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The 4 short clips that wowed during education’s hottest innovation conference

By Meris Stansbury
April 22nd, 2016

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Education expert Casey Green teams up with eCampus News to interview some of higher education’s leading trailblazers in sustainable, scalable and successful programs during innovation conference.

“These are not infomercials,” is perhaps the best way to describe the reinvented interview lineup recently part of ASU GSV 2016’s Innovation Conference Summit held in San Diego April 18-20, said Casey Green, host of the interactive interviews and founding director of Campus Computing—the largest continuing study of eLearning and information technology in American higher education.

In what could be considered a remodel of the education conference to reflect the disruptive change occurring throughout K-12 and higher education, ASU GSV’s Innovation Summit hosted a diverse mix of educators, corporate executives, public officials, education entrepreneurs, and foundation officials—and Green, in partnership with eCampus News, was there to capture the invaluable advice and thought leadership from some of the most notable attendees.

Here, you’ll find a sample of the interviews recently conducted during the innovation conference, as well as a brief description of some of the topics discussed. For even more interviews (more will be added to the current list as we receive the archived versions), go to: http://www.ecampusnews.com/asugsvsummit/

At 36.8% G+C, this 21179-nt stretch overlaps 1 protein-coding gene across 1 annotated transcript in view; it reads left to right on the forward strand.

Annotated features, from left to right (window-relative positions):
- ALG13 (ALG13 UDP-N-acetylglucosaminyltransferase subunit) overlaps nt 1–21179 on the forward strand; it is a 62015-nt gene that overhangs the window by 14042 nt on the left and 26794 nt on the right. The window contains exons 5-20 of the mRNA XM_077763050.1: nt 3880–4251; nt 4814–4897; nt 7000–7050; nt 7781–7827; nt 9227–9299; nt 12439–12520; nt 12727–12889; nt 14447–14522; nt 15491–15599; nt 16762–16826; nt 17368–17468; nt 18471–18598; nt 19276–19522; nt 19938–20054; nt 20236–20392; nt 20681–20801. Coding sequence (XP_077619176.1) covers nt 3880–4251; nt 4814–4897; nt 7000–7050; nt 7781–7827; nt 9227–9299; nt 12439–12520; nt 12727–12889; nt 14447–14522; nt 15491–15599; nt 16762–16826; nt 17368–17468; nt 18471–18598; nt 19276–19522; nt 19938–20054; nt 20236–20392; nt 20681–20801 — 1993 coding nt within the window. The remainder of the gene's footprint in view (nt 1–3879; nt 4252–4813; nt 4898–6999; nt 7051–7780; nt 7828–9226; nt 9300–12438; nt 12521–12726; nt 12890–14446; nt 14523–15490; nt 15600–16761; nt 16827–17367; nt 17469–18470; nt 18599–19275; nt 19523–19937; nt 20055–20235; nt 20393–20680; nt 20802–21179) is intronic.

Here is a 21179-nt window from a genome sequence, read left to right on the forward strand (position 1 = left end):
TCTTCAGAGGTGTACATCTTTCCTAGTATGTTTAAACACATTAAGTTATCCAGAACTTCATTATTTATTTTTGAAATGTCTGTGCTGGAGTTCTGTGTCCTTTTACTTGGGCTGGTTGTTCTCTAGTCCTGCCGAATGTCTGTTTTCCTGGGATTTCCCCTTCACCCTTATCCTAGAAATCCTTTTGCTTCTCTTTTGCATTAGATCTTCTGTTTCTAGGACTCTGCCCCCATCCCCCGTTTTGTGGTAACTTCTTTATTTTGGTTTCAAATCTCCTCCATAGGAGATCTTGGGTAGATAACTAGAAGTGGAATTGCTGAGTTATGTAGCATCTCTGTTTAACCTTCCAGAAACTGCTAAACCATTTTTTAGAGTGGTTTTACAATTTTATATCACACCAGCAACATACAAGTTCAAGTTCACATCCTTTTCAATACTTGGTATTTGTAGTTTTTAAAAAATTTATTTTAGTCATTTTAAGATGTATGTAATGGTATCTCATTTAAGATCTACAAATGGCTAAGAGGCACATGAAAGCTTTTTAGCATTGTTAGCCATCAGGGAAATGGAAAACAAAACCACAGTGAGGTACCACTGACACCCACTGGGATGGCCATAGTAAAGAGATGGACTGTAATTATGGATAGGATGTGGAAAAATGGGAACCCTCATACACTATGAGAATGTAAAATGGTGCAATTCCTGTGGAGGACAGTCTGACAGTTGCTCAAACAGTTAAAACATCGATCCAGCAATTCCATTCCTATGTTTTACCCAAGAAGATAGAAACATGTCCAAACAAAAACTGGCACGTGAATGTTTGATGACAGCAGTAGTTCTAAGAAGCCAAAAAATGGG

[Listed in alphabetical order by interviewee]

1.Why it’s critical for institutions to get away from the “just a project” mentality

In his interview with Dan Greenstein, director postsecondary success, Bill & Melinda Gates Foundation, Green delves into how colleges and universities can successfully transition from pilot and small programs and projects to large-scale implementations. He also asks Greenstein what makes some projects successful and sustainable versus those that don’t make it past a year or two.

“What we’ve found in working with institutions that are at-scale with innovative and successful programs is that those who find the most success are those that realize these aren’t ‘projects,’ but critical components to the institution’s and students’ success—the ‘project’ or ‘projects’ aren’t one-offs or scattered pieces outside of a whole, but rather part of the overall strategic institutional objective to improve outcomes and retention,” said Greenstein. “We’ve also noticed that institutions that have been trying to implement innovation for 5 to 10 years have staff at the ground-level speak in terms leadership often uses; and that’s a great indicator of sustainability and a deep infrastructure in place for innovation-based successes.”

(Next page: Innovation conference interviews 2-4)


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